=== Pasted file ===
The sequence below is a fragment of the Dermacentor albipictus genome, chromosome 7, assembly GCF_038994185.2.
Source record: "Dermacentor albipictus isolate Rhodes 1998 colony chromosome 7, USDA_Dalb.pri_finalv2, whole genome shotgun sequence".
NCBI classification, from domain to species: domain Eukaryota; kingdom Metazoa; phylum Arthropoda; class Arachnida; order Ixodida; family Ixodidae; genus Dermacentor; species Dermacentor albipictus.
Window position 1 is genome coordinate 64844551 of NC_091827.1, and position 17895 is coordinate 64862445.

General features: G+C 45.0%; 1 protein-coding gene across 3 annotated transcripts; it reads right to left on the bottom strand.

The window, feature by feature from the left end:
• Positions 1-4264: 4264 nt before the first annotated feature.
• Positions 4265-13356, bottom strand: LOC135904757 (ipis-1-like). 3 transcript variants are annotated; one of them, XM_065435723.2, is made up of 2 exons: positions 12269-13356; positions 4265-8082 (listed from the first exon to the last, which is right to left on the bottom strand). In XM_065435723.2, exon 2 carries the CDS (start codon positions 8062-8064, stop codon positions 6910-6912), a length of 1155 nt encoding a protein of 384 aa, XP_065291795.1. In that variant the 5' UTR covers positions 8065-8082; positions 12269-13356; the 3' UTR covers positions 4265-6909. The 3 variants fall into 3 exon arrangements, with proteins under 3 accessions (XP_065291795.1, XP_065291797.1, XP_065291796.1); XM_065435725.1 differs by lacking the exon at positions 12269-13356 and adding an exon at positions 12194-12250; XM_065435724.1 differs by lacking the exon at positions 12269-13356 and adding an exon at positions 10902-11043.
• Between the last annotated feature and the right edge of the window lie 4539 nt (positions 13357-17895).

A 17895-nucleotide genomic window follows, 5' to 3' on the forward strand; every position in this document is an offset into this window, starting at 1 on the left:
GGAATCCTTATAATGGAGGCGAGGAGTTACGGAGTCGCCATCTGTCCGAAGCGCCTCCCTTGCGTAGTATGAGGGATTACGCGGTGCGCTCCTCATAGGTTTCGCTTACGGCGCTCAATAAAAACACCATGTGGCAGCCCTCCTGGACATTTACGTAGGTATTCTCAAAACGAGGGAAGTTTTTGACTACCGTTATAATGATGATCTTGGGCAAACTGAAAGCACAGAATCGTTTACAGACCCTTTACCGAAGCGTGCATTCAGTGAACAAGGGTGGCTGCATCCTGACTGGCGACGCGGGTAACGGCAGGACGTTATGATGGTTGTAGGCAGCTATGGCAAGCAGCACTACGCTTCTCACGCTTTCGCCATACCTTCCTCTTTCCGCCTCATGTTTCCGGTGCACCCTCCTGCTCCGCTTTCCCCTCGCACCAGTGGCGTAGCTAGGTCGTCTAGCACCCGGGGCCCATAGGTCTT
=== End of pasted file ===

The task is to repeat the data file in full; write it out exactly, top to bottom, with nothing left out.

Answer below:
The sequence below is a fragment of the Dermacentor albipictus genome, chromosome 7, assembly GCF_038994185.2.
Source record: "Dermacentor albipictus isolate Rhodes 1998 colony chromosome 7, USDA_Dalb.pri_finalv2, whole genome shotgun sequence".
NCBI classification, from domain to species: domain Eukaryota; kingdom Metazoa; phylum Arthropoda; class Arachnida; order Ixodida; family Ixodidae; genus Dermacentor; species Dermacentor albipictus.
Window position 1 is genome coordinate 64844551 of NC_091827.1, and position 17895 is coordinate 64862445.

General features: G+C 45.0%; 1 protein-coding gene across 3 annotated transcripts; it reads right to left on the bottom strand.

The window, feature by feature from the left end:
• Positions 1-4264: 4264 nt before the first annotated feature.
• Positions 4265-13356, bottom strand: LOC135904757 (ipis-1-like). 3 transcript variants are annotated; one of them, XM_065435723.2, is made up of 2 exons: positions 12269-13356; positions 4265-8082 (listed from the first exon to the last, which is right to left on the bottom strand). In XM_065435723.2, exon 2 carries the CDS (start codon positions 8062-8064, stop codon positions 6910-6912), a length of 1155 nt encoding a protein of 384 aa, XP_065291795.1. In that variant the 5' UTR covers positions 8065-8082; positions 12269-13356; the 3' UTR covers positions 4265-6909. The 3 variants fall into 3 exon arrangements, with proteins under 3 accessions (XP_065291795.1, XP_065291797.1, XP_065291796.1); XM_065435725.1 differs by lacking the exon at positions 12269-13356 and adding an exon at positions 12194-12250; XM_065435724.1 differs by lacking the exon at positions 12269-13356 and adding an exon at positions 10902-11043.
• Between the last annotated feature and the right edge of the window lie 4539 nt (positions 13357-17895).

A 17895-nucleotide genomic window follows, 5' to 3' on the forward strand; every position in this document is an offset into this window, starting at 1 on the left:
GGAATCCTTATAATGGAGGCGAGGAGTTACGGAGTCGCCATCTGTCCGAAGCGCCTCCCTTGCGTAGTATGAGGGATTACGCGGTGCGCTCCTCATAGGTTTCGCTTACGGCGCTCAATAAAAACACCATGTGGCAGCCCTCCTGGACATTTACGTAGGTATTCTCAAAACGAGGGAAGTTTTTGACTACCGTTATAATGATGATCTTGGGCAAACTGAAAGCACAGAATCGTTTACAGACCCTTTACCGAAGCGTGCATTCAGTGAACAAGGGTGGCTGCATCCTGACTGGCGACGCGGGTAACGGCAGGACGTTATGATGGTTGTAGGCAGCTATGGCAAGCAGCACTACGCTTCTCACGCTTTCGCCATACCTTCCTCTTTCCGCCTCATGTTTCCGGTGCACCCTCCTGCTCCGCTTTCCCCTCGCACCAGTGGCGTAGCTAGGTCGTCTAGCACCCGGGGCCCATAGGTCTT